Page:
Cast: Leslie Caron, Louis Jourdan, Maurice Chevalier, Hermione Gingold
Oscar Wins: Best Picture, Best Director (Vincente Minnelli), Best Adapted Screenplay (Alan Jay Lerner), Best Cinematography, Color (Joseph Ruttenberg), Best Art Direction-Set Decoration (William A. Horning, E. Preston Ames, Henry Grace, F. Keogh Gleason), Best Costume Design (Cecil Beaton), Best Film Editing (Adrienne Fazan), Best Original Song (“Gigi” – Frederick Loewe, Alan Jay Lerner), Best Score (Andre Previn)
SUMMARY: The film opens with a monologue by Honore Lachaille (Maurice Chevalier), who explains that (at the turn of the 20th century) in Paris, many people get married, but some do not (this is a veiled explanation that many men take mistresses). One of the men who is not married is Lachaille’s nephew, Gaston (Louis Jourdan), a wealthy young man who is bored with his privileged, carefree life. Gaston’s one pleasure is visiting his friend Madame Alvarez (Hermione Gingold) and her granddaughter, Gigi (Leslie Caron). Gigi sees Gaston as an older brother, and both enjoy teasing the other. Gigi is about to be sent to her aunt, who will train her in the ways of a courtesan (basically, a high-end mistress). When Gaston discovers that his current mistress is cheating on him, he decides to go on a seaside vacation, and Gigi is able to convince him to take her and Mamita (Gaston’s name for Madame Alvarez) along for the trip. After they return, Gigi’s aunt demands that Gigi’s lessons become more intense, in the hopes that Gaston will become attracted to Gigi. A fight erupts after Gaston insults Gigi; when he tries to make it up by taking her out for tea, Mamita refuses out of concern for Gig’s reputation. Gaston, angry again, leaves the apartment.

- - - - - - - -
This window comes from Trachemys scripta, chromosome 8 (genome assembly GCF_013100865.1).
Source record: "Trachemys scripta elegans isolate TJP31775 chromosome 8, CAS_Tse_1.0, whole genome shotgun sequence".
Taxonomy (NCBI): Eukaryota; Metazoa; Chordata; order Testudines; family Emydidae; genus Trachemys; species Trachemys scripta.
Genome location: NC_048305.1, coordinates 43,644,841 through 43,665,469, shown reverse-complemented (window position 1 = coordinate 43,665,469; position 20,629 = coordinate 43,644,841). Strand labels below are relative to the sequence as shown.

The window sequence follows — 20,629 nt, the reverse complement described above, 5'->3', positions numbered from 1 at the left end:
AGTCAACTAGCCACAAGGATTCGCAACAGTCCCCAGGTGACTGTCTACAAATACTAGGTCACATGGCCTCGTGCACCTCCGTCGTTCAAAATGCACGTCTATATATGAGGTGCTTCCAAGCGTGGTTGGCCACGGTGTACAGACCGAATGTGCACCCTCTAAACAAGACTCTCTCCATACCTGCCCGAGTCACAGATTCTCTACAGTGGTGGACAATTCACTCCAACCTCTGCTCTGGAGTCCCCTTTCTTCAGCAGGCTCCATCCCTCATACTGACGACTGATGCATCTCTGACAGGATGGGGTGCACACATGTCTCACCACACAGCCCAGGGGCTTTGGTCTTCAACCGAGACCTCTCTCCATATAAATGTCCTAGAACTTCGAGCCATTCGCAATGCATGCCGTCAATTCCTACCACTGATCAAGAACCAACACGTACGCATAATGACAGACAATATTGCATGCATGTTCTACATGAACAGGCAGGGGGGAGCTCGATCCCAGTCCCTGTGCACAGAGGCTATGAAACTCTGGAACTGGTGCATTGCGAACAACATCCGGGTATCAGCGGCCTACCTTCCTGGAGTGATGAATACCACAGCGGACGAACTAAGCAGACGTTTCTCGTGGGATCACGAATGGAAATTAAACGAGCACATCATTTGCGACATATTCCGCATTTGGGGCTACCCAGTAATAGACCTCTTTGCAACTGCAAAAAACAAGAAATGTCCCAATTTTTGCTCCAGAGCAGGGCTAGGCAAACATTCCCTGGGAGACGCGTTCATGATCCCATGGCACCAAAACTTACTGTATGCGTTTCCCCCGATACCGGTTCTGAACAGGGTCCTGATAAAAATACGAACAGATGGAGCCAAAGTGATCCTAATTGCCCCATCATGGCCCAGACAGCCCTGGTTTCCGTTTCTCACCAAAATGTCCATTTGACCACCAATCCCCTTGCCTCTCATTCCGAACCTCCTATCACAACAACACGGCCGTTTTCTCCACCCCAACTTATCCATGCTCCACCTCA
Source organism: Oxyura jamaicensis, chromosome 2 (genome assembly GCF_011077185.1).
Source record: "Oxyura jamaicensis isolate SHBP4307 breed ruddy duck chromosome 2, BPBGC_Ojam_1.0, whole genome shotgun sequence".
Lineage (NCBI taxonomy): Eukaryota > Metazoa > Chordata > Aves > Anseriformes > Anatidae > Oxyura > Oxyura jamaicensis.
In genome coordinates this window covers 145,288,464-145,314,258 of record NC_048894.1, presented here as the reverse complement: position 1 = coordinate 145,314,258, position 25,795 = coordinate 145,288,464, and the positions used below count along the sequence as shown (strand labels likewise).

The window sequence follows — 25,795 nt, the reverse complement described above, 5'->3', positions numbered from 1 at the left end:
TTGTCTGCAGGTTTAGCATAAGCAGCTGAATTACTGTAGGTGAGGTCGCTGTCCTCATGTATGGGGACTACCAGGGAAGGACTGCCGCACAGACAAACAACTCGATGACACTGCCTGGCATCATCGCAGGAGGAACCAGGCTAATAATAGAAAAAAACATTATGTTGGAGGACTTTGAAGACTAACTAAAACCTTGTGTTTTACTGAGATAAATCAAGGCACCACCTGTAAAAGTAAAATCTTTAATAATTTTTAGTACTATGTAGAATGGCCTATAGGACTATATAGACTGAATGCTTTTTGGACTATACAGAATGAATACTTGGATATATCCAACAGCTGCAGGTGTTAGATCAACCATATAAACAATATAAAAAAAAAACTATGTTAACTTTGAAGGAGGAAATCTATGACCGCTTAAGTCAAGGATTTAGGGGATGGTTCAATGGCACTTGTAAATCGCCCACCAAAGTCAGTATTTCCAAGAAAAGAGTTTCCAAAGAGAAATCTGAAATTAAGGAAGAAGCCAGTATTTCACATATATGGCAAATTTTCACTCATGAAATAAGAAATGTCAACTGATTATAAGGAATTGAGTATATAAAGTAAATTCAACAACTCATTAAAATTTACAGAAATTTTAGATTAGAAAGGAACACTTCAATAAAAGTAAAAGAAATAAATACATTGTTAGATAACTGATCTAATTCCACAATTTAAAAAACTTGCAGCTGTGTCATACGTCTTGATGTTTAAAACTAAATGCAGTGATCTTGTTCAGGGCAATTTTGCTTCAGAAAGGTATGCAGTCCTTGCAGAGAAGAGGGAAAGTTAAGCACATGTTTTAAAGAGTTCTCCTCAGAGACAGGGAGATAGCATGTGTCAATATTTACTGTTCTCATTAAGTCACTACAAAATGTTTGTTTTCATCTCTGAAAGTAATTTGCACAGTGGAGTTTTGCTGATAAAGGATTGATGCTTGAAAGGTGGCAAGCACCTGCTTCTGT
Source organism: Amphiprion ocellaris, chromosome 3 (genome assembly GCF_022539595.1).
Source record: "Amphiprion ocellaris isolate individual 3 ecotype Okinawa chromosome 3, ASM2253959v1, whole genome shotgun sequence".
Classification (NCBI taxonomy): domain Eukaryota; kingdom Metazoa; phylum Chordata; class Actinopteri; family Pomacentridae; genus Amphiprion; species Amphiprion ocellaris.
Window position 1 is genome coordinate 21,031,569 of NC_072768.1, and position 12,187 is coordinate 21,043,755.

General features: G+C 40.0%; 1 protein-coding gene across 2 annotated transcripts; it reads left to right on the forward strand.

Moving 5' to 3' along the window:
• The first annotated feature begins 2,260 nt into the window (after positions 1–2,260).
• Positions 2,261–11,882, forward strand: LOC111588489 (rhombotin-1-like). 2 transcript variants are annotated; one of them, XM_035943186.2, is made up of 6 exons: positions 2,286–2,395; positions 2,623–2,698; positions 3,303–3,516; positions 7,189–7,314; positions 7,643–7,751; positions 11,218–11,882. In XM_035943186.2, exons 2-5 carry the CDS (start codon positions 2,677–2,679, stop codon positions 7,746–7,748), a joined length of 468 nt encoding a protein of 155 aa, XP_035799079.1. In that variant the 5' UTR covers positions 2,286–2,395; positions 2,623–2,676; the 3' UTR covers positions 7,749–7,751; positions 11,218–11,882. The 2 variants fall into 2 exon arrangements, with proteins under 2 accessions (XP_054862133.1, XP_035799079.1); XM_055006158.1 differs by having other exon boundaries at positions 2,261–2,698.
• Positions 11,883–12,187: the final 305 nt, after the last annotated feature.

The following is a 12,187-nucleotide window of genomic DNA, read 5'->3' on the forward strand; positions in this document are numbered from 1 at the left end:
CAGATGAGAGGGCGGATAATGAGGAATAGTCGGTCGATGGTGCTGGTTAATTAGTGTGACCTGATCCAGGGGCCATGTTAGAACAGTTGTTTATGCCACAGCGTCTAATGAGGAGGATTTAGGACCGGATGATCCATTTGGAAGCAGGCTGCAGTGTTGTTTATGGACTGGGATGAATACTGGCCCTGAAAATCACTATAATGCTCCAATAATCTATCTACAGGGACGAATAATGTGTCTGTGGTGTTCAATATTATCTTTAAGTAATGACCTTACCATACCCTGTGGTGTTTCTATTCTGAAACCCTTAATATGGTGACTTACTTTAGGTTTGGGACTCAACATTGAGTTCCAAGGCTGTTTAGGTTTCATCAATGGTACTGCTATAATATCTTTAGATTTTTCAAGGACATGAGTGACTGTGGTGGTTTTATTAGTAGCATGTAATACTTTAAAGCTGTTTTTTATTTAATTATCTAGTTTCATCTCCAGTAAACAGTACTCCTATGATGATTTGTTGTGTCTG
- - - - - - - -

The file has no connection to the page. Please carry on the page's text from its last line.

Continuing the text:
While wandering around, Gaston realizes that he has fallen in love with Gigi, and goes back to the apartment. There, he offers to take Gigi as his mistress. Much to his surprise, Gigi refuses, saying that she wants more out of life than being passed around. However, she later decides that she wants to be with Gaston, even if it cannot be on her terms. Gaston, who is shocked at Gigi’s interpretation of his intent for her, nevertheless takes her to dinner after she changes her mind. At the restaurant, Gaston realizes that Gigi’s has completely changed her behavior to befit that of a courtesan (which upsets him), and that his love for her makes keeping her as his mistress impossible. He abruptly takes Gigi home, leaving without an explanation. Later that night, he returns to Mamita’s apartment and asks to marry Gigi. In the final scene, Honore Lachaille delivers another monologue, pointing out the (now happily married) Gaston and Gigi.
MY TAKE: I was really surprised when I watched this movie – I couldn’t believe that a movie with this subject matter could be so popular in 1958. Married couples were shown sleeping in separate beds through the sixties, so the fact that this film was so obviously about unmarried sex seems like it should have been really controversial. I didn’t especially love or hate the movie: nothing really sticks in my memory after watching it (other than the disbelief at the subject). I did like that Gigi refuses to be treated like a piece of meat, but then she goes and changes her mind. That was hard for me to respect. I’m sure that in the time period of the film, being a courtesan was a pretty attractive way of life, but it’s hard for me, so far removed from that time, to understand that. Of course, Gaston fixes the whole problem by coming to his senses and being a gentleman about things, so it all ends well.